The East baseball team has gold medals and a new reputation around the National Sports Festival, thanks to John Jett.
Jett, from Gaithersburg, boosted both his and the East team's baseball futures when he pitched the squad to8 the Gold Game victory this week in Syracuse, N.Y.
It was a major triumph for a team that had a record of 0-8 in two previous festivals.
Jett, headed for Georgia Tech, struck out two batters in the 13th inning to hold off the West team, 9-8.The game lasted 4 1/2 hours, and finished at 1:30 a.m. Tuesday.
"I was throwing well, and could have gone on," Jett said. "The umpire called a tight game, but I worked around that."
The victory, before a crowd of 4,000, avenged an opening 4-3 loss to the West. Subsequent victories over the Midwest (5-1) and South (10-8) set up the East-West final.
"The West had the reputation, and they looked good," said Jett, 18. "We didn't look good, and had a loudy record, but we stayed with them."
Jett emerged from the tournament with strong figures, hitting five for 11 in the four games. He pitched the full second game, and finished the week with 12 strikeouts in 14 innings.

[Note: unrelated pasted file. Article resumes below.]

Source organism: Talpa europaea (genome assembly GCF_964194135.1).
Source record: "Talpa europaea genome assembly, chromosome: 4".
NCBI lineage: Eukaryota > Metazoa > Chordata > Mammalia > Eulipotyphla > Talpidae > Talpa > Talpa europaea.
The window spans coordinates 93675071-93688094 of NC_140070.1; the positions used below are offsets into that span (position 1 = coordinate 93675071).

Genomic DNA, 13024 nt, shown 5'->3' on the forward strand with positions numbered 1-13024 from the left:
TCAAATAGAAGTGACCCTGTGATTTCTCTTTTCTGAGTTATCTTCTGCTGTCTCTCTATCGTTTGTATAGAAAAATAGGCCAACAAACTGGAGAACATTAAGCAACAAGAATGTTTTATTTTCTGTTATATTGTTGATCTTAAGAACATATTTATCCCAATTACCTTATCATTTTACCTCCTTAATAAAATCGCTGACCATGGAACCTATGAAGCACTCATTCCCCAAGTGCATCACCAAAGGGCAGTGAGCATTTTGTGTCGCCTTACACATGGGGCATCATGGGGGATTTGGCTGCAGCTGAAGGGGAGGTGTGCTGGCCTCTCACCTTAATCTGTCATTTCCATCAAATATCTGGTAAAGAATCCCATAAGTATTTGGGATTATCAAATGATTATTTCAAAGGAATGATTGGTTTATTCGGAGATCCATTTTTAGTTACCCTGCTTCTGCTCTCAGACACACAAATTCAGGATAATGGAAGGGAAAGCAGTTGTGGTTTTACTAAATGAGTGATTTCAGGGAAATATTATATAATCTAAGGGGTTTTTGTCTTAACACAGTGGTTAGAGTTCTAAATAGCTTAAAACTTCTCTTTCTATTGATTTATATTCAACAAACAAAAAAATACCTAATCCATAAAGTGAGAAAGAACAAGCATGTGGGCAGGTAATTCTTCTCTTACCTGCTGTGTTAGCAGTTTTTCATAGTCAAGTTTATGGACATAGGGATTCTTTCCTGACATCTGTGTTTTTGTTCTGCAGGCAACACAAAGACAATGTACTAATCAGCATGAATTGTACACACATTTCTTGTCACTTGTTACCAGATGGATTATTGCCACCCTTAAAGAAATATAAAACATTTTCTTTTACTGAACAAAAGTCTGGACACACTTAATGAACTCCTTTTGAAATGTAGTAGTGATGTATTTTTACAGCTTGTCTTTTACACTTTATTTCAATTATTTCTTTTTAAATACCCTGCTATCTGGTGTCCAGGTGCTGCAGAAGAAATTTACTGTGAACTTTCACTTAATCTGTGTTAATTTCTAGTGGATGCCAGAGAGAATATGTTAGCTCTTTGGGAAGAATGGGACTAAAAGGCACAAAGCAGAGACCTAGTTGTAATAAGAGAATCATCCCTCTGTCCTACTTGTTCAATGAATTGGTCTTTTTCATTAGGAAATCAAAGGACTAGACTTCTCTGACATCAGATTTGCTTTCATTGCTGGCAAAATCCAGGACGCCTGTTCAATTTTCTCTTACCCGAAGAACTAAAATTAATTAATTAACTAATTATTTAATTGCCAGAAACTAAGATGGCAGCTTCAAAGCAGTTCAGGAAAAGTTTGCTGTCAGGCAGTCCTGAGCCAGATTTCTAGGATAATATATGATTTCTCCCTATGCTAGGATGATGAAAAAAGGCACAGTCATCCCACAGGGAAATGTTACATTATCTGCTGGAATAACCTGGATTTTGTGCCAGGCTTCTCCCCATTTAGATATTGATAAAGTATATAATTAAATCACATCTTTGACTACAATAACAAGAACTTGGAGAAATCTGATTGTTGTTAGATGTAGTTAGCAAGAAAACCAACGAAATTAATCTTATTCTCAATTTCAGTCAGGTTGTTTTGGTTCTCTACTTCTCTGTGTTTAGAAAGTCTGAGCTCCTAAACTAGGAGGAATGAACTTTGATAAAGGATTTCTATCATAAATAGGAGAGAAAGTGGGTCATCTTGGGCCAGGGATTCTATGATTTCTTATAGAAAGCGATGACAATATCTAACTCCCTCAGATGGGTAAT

"Winning the Sports Festival will help my baseball career quite a bit," Jett said. "I'm lucky I got there. I had had my half-filled-out application on my dresser for a month, and didn't send it in until the day before the deadline."
Jett, 6-2 and 185 pounds, had a busy spring helping the Seneca Valley team to a 14-4 mark and a place in the Montgomery A final against Rockville. His all-Met credentials included a 7-2 record and a 0.85 ERA. r
He transferred to Seneca Valley after three years at Robinson in Fairfax, where he was a three-sport athlete. In 1980 he had helped the Rams win the Virginia AAA baseball championship.
"I've only been a pitcher since 10th grade," Jett said. "I was a catcher for seven years, in summer leagues and stuff. One day I threw a nice curve ball to the second baseman, and the coach put me on the mound."
Jett got the call to be one of the East team's 15 players in June. He and Lenny Hyson, an outfielder from McKinley Tech, were the only Washington-area players on the squad.
"I had to quit my job (setting up banquet tables at a Gaithersburg hotel) to make time for the festival," Jett said.
"But I didn't mind. Instead we had seven days of games and workouts, and getting to know the East players. No one knew each other at first, but after a lot of card games, there was no problem.